A Distributed French Fry Processing Control System
Travis Griggs (Key Technology, Inc.)
Fry Sorting In More Detail
The food processing industry is somewhat of an unsung industry with nevertheless interesting software challenges. One of the major components of a food processing plant is separating good food products from bad ones. Key Technology and its competitors design and build machines which fulfill this role.
In days gone by, sorting was done by human labor. Processing plants would employ an army of underpaid people to inspect product as it travelled by, hand picking the defective product from the stream and removing it. For some product, this is still the case. But in many cases, machine vision systems have stepped up to the plate and automated much of this. These machines, called sorters, typically accelerate product to a high speed (400-800 ft/min) and inspect the product via high speed cameras. The imaged data is analyzed real time, determining what’s a product and what isn’t and then whether a product passes various criterion. If a chunk of product does not, it is removed from the product stream, typically by blasting it out of the product stream using high pressure air.
Sorting machines have been around and evolved for the past 15 years, and in some regards are beginning to reach the outer envelope of perfection. By and large, these machines when installed, have been treated as single controlled entities. A human operator sets a sorter up, and then periodically tunes various parameters to keep the machine sorting as desired.
With the advent of faster networks, object oriented techniques, and especially the notion of distributed objects, food processing plants are ready to move to the next level. That is where a set of machines, interoperates with one another to achieve a desired sorting goal for the plant, ultimately, allowing the machines to be treated and controlled as a single system, rather than a set of individual entities. This design problem deals with architecting the distributed objects that would be required for such a system, applied in particular to the process of sorting french fries.
A french fry processing plant receives raw potatoes from the field in one end and outputs bags (usually) frozen of french fries out the other. To the plant, it is the topology of the output french fries that matters. This is affected by two parameters: length distribution, and defect presence.
In the fry world, there is an optimum fry length. It is about 10 cm. At this length, your fries sit nicely in the little packages that your local fast food vendor gives you. If they’re longer, then that’s extra fry. Obviously, no one wants a bunch of short little stubby fries. What plants want is somewhat of a bell curve distribution of fries. This will vary from time to time, as the plant processes fries for different customers. Typically, this distribution is seen as histogram distribution where length categories are "binned" together. Samples of a fixed number of fries are taken to ascertain how well a processing line is doing relative to the spec. An example distribution might be like the graphic shown below:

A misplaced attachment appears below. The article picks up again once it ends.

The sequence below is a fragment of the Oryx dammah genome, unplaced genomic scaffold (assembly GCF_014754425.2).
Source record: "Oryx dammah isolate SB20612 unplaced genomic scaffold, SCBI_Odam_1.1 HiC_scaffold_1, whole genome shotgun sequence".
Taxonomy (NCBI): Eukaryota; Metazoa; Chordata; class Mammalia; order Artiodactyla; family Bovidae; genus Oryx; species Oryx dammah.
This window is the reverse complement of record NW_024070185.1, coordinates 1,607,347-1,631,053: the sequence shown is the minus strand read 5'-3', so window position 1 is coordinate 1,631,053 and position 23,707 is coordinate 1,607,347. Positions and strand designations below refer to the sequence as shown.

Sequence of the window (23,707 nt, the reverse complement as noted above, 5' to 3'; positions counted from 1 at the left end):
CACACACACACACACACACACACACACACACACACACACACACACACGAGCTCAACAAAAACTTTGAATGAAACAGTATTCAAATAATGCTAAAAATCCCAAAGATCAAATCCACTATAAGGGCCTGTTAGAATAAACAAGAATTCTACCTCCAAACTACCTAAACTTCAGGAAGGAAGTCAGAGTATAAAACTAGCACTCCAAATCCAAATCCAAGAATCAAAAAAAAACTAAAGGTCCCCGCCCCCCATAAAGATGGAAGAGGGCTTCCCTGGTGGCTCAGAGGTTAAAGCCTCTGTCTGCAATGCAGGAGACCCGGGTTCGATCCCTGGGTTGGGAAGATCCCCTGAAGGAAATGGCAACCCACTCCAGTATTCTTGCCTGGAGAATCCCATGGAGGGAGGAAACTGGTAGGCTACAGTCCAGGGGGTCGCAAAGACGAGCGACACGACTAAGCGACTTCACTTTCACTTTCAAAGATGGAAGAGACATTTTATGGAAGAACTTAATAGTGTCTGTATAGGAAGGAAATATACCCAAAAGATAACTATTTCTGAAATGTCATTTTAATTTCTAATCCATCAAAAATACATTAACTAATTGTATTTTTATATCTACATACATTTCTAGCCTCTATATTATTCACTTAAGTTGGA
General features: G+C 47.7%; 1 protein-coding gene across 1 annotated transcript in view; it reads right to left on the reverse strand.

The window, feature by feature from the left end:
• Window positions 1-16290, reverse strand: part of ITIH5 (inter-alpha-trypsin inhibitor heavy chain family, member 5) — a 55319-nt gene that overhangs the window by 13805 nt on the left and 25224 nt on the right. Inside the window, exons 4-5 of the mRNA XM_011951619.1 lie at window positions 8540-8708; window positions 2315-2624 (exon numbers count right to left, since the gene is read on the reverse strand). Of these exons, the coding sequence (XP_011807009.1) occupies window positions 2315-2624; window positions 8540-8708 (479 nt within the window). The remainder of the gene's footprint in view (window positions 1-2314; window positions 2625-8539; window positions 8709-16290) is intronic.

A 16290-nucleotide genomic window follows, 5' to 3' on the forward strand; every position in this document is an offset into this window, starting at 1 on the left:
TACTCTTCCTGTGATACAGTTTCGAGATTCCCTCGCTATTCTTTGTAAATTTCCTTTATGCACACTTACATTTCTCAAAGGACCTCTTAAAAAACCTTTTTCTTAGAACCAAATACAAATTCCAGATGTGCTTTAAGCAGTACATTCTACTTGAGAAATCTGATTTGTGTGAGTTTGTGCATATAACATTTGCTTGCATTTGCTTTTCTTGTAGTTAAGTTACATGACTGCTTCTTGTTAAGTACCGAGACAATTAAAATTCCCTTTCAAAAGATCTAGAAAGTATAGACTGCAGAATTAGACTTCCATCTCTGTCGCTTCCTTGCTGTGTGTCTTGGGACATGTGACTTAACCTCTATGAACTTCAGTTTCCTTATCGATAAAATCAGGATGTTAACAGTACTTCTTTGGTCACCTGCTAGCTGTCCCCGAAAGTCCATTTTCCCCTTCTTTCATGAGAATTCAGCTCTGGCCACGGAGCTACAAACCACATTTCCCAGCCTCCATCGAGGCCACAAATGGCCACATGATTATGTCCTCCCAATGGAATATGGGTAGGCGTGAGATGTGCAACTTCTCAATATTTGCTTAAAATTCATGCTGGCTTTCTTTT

Figure 1 - Sample Fry Length Histogram
Fries are generally a nice yellow-white fleshy color. But no potato is perfect, so from time to time, spots of undesirable color (and therefore undesirable potato flesh) show up on the fries. As with the fry length, quality assurance is done by taking a fixed size sample and counting the number of defects found in the sample. To make matters slightly more complex, defects are ranked by their size and color with a certain number of allowable defects per size category. One difference between length measurement and defect counting, is that one fry might contribute more than once to the defect count(s) if it contains multiple defects. An example defect spec might be as follows:
Table 1: Spuds’R Us - Defect Spec
The system that you get to control for achieving the above specs is composed of two kinds of machines: Tegras and ADRs. In short, Tegras sort the fries (good or bad) and ADRs actually attempt to remove the defect from the fry. They’re described in more detail farther on down. They might be connected as shown below:
Figure 2 – Simple "Fries Right" configuration
This diagram shows the simplest system configuration, in that it includes only one Tegra and ADR. For simplicity reasons, we constrain the design problem to such, but you should keep in mind that in reality there is the possibility for an arbitrary number of Tegras and ADRs. The bottom line is to use these two machine types to keep the "pass stream" within spec ("in grade" as plant processing lingo would have it).